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Showing posts from March, 2012

Case of missing Iron Foundry VMC client

While installing the latest Iron Foundry VMC client and Cloud Foundry Explorer there is an installation issue. Due to this VMC client install gets lost if both the VMC Client and CF Explorer are installed irrespective of the location of the install.

As it turns out, if you install VMC client first and CF Explorer next, installer would delete the VMC install directory.

If you install CF Explorer first and try to install VMC client later you get this error

"This version or newer version of VMC Command Line Tool is already installed." 
Current workaround would be copy the installed folder for VMC before starting CF Explorer install.

Hope it helps.

NoSQL Data Modelling

Recently in one of the project we planned to use some NoSQLDocument database. One of the reasons we though document database would be a great fit was that we could get started without setting up any DB schema and start shoving entities into the document database. Nothing can be further from the truth. Data modeling is as essential and as fundamental an exercise for NoSQL stores as it is for RDBMS. It is just that the concepts are different as compared to RDBMS where normalization\de-normalization provide some guidance. In my pursuit to understand how to model data for a document database i came across some great reference material that i want to share here. MongoDB Schema Design : Great resource from MongoDB. Start with this one first.MongoDB Data Modeling: A quick read but explains some important concepts related to modelling. Embedding vs Linking.MongoDB Data Modeling and Rails: Covers an example to make things more clear.NoSQL Data Modelling Techniques: A great post that explains a…

Trying to make sense of REST (over HTTP)

People who come from WCF/ Web Services background and  transition to RESTish type communication infrastructure make mistakes that follow a common pattern. I have seen it with people who are new to REST and with people who have spent some time working with RESTful services. (Throughout the post where every I mention REST I mean REST over HTTP)  The common misconceptions  are
Not understanding the difference between HTTP POST and GET, in fact having too little or no clue about HTTP Verbs. For most devs interaction with server involves calling a client proxy method, handling the request on server, sending a response back from server, handling the response on client. This abstraction means no one knows what happens at infrastructure level. When programming for HTTP one cannot ignore the abstraction, else we cannot take full advantage of the medium.
The manifestation of the above affect is, either every call becomes a POST or every call becomes a GET. When every call becomes GET. All CRUD …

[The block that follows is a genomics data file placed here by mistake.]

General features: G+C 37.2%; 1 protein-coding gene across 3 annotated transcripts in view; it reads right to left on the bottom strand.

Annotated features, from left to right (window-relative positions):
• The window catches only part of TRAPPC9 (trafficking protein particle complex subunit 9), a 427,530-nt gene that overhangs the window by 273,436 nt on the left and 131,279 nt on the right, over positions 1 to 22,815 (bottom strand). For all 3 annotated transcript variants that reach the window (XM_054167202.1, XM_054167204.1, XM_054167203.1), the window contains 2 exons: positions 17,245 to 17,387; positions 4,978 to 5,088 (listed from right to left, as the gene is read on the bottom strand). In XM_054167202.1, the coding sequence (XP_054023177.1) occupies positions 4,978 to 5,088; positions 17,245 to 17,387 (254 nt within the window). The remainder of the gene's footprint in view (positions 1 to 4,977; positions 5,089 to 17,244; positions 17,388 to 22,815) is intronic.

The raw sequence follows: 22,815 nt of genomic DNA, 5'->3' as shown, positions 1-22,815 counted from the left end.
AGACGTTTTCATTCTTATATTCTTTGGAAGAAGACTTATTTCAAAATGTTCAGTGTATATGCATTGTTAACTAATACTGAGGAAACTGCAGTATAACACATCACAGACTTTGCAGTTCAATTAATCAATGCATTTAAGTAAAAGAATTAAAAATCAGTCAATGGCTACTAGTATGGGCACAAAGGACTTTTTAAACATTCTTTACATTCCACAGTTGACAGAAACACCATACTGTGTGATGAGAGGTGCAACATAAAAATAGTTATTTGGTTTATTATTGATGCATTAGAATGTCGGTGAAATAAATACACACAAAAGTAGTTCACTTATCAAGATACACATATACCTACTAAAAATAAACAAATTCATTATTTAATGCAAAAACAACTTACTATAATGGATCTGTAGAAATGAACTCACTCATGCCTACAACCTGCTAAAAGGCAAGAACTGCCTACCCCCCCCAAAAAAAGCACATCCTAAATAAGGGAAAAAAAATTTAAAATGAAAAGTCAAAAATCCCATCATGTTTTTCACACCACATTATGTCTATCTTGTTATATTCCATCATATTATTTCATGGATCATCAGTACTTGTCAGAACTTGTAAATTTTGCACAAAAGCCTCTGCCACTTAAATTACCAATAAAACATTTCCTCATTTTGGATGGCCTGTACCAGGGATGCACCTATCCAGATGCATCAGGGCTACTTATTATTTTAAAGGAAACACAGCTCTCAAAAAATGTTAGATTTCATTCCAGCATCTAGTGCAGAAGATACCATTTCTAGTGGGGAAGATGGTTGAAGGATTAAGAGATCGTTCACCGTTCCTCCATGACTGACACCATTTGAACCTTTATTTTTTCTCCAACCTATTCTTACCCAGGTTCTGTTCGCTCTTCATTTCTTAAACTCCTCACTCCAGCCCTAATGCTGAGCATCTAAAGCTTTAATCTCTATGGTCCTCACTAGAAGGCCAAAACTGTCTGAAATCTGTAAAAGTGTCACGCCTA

Contrasting Azure and IronFoundry Deployment Behaviour

I have been exploring Iron Foundry a PaaS player in .Net space for the last few weeks. One of the things I liked about Iron Foundry was, how fast deployments happened. One of the reasons for this is how binary\file package gets uploaded to the cloud infrastructure. The Iron Foundry \ Cloud Foundry approach (since Iron Foundry is port of CF) of only uploading change-set instead of complete binary\file package makes this step of deployment quite fast.

What happens in Azure is
You create a package file (cspkg) using either Visual Studio (VS) or command line tool cspackThe generated package file contains the complete set of binaries and other resources such as images, css, javasripts etc This package is then uploaded to Azure infrastructure and then deployed by the Fabric Controller.
In contrast the process that Cloud Foundry follows to decide what it should send to cloud follows a multi-stage process. When an application is ready to be pushed to Cloud Foundry the client and Cloud Foundr…

Nerddinner on Appharbor

My last exercise on deploying Nerddinner on IronFoundry helped me a lot to understand the platforms capabilities. Time to do the same thing on AppHarbor, another PaaS player in .Net space. AppHarbor tries to emulate Heroku in .Net space. They are the 'Azure done right ' brigade.

As a developer I just needs to push code either to AppHarbor or some of the supported repositories such as CodePlex, GitHub, BitBucket and AppHarbor does the rest. AppHarbor
Builds the code.Runs unit testsDeploys the application on AppHarbor’s application servers (backed by Amazon EC2).
Other than that it also provides all the standard benefits as provided by most PaaS players. To gain first hand experience on AppHarbor I decided to port Nerddinner onto AppHarbor. I already had the Nerddinner codebase in github so i could start right away.

Creating Account The first step was to register my account with AppHarbor. Once registration is complete we get a single instance under the free tier. That was good …